Vital Materialism

I started reading a book of philosophy called Vibrant Matter: A Political Ecology of Things by Jane Bennett as part of a blog-chain reading group this past week.  The book presents an argument for “vital materialism,” for a recognition of “nonorganic life” or the vitality and agency that assemblages of objects can have.  While the underlying philosophy goes too deep to delve into here (if you’re interested in exploring some of the sources of her argument, see some of my other blog’s entries), the following quote will give some idea of the book’s purpose:

Vital materialists will thus try to linger in those moments during which they find themselves fascinated by objects, taking them as clues to the material vitality that they share with them.  This sense of a strange and incomplete commonality with the out-side may induce vital materialists to treat nonhumans–animals, plants, earth, even artifacts and commodities–more carefully, more strategically, more ecologically. (17-18)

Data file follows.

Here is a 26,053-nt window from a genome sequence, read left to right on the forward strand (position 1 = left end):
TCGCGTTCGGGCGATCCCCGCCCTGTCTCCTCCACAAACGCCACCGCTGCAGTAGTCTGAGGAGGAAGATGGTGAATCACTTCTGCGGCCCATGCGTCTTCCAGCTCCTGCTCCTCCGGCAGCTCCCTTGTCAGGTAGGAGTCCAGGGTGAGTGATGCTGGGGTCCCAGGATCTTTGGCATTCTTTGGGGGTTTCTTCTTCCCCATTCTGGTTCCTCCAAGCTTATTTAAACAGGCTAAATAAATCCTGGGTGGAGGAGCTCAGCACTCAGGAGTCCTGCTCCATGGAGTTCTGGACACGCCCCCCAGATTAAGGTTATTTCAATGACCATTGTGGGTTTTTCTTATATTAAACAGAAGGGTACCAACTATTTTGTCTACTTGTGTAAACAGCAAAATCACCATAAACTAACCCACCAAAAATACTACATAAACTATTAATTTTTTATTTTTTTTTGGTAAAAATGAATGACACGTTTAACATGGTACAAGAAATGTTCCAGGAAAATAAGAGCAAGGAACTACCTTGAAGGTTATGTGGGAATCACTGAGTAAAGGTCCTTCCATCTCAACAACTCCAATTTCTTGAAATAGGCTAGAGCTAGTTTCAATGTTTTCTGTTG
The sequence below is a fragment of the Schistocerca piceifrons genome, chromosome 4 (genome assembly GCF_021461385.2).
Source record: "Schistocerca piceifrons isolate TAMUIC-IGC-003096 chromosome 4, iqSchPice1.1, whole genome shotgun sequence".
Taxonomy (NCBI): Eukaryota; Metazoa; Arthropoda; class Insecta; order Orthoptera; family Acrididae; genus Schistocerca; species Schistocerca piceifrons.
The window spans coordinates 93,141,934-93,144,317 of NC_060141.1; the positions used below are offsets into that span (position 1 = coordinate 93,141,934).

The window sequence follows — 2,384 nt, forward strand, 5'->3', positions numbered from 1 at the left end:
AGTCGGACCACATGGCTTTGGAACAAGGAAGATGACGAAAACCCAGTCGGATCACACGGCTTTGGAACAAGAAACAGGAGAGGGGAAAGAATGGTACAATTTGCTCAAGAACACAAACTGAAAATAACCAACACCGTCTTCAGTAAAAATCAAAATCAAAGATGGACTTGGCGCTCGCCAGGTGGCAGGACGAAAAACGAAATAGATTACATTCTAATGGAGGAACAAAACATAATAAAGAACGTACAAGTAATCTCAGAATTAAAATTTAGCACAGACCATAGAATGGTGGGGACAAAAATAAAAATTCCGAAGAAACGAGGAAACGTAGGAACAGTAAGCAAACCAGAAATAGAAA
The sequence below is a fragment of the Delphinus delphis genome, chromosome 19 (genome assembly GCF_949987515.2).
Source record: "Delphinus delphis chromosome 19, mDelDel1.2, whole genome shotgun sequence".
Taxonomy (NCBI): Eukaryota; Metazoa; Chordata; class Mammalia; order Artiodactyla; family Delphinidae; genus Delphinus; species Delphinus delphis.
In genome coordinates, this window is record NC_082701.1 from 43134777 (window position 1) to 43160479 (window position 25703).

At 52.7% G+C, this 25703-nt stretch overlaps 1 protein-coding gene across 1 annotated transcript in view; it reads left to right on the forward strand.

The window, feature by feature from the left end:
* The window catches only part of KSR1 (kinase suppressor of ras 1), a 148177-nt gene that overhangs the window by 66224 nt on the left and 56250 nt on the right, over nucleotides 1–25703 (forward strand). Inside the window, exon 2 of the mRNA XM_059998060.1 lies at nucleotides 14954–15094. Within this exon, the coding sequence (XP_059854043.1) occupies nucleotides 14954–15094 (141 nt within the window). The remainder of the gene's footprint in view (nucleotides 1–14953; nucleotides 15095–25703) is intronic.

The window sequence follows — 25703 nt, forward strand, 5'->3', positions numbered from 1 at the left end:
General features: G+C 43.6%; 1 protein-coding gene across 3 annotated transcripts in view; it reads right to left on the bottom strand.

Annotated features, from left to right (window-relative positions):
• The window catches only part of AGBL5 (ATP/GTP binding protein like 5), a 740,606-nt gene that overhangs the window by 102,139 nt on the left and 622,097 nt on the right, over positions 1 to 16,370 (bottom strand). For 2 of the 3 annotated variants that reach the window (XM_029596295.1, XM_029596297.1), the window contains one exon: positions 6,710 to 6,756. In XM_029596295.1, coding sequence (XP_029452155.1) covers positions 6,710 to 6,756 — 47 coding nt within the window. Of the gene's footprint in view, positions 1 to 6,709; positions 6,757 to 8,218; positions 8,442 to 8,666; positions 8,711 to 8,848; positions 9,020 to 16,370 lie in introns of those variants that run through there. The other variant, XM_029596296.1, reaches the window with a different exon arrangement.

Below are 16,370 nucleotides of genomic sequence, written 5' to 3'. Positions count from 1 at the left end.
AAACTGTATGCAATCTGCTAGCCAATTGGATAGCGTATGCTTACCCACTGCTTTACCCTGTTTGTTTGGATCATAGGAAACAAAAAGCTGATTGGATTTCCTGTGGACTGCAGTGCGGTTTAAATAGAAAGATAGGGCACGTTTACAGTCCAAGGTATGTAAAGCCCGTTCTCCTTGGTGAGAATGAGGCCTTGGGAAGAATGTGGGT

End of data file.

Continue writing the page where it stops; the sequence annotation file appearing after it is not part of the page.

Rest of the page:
While Bennett is attempting to elevate things to the level of “agentic assemblages” which “are vital players in the world” (4), her desire is for human agents to “take a step toward a more ecological sensibility” (10) by means of better understanding how humans are part of a larger matter-energy flow.  Ultimately, the goal is to move away from anthropocentrism toward cosmocentrism, a goal largely shared by the poetry journal that stands behind this blog.

When I read about lingering in a fascination with objects, I thought of the work that the poets published in Albatross do:  call attention to an awareness of nature that will bring us as a species to a greater sensitivity toward the nonhuman.